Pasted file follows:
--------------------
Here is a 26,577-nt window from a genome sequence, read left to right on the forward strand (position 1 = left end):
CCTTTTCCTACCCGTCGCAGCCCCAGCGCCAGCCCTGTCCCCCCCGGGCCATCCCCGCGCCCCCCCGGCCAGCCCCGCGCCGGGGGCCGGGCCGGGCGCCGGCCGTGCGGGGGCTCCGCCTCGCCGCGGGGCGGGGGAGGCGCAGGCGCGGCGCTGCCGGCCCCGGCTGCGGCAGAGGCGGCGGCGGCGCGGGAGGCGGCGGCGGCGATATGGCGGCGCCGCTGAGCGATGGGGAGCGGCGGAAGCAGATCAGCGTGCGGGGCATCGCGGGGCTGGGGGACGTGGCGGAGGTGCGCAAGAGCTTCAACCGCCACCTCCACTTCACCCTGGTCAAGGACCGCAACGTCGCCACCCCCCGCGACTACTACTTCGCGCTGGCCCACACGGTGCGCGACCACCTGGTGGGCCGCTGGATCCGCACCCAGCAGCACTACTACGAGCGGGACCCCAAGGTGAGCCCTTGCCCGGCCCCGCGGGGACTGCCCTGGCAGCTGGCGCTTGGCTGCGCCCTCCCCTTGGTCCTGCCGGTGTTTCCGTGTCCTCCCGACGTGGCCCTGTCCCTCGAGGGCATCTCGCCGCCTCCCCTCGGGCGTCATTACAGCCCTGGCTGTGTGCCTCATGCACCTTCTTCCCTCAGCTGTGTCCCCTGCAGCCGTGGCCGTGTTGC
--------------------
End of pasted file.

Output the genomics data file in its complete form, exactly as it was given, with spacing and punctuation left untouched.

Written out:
Here is a 26,577-nt window from a genome sequence, read left to right on the forward strand (position 1 = left end):
CCTTTTCCTACCCGTCGCAGCCCCAGCGCCAGCCCTGTCCCCCCCGGGCCATCCCCGCGCCCCCCCGGCCAGCCCCGCGCCGGGGGCCGGGCCGGGCGCCGGCCGTGCGGGGGCTCCGCCTCGCCGCGGGGCGGGGGAGGCGCAGGCGCGGCGCTGCCGGCCCCGGCTGCGGCAGAGGCGGCGGCGGCGCGGGAGGCGGCGGCGGCGATATGGCGGCGCCGCTGAGCGATGGGGAGCGGCGGAAGCAGATCAGCGTGCGGGGCATCGCGGGGCTGGGGGACGTGGCGGAGGTGCGCAAGAGCTTCAACCGCCACCTCCACTTCACCCTGGTCAAGGACCGCAACGTCGCCACCCCCCGCGACTACTACTTCGCGCTGGCCCACACGGTGCGCGACCACCTGGTGGGCCGCTGGATCCGCACCCAGCAGCACTACTACGAGCGGGACCCCAAGGTGAGCCCTTGCCCGGCCCCGCGGGGACTGCCCTGGCAGCTGGCGCTTGGCTGCGCCCTCCCCTTGGTCCTGCCGGTGTTTCCGTGTCCTCCCGACGTGGCCCTGTCCCTCGAGGGCATCTCGCCGCCTCCCCTCGGGCGTCATTACAGCCCTGGCTGTGTGCCTCATGCACCTTCTTCCCTCAGCTGTGTCCCCTGCAGCCGTGGCCGTGTTGC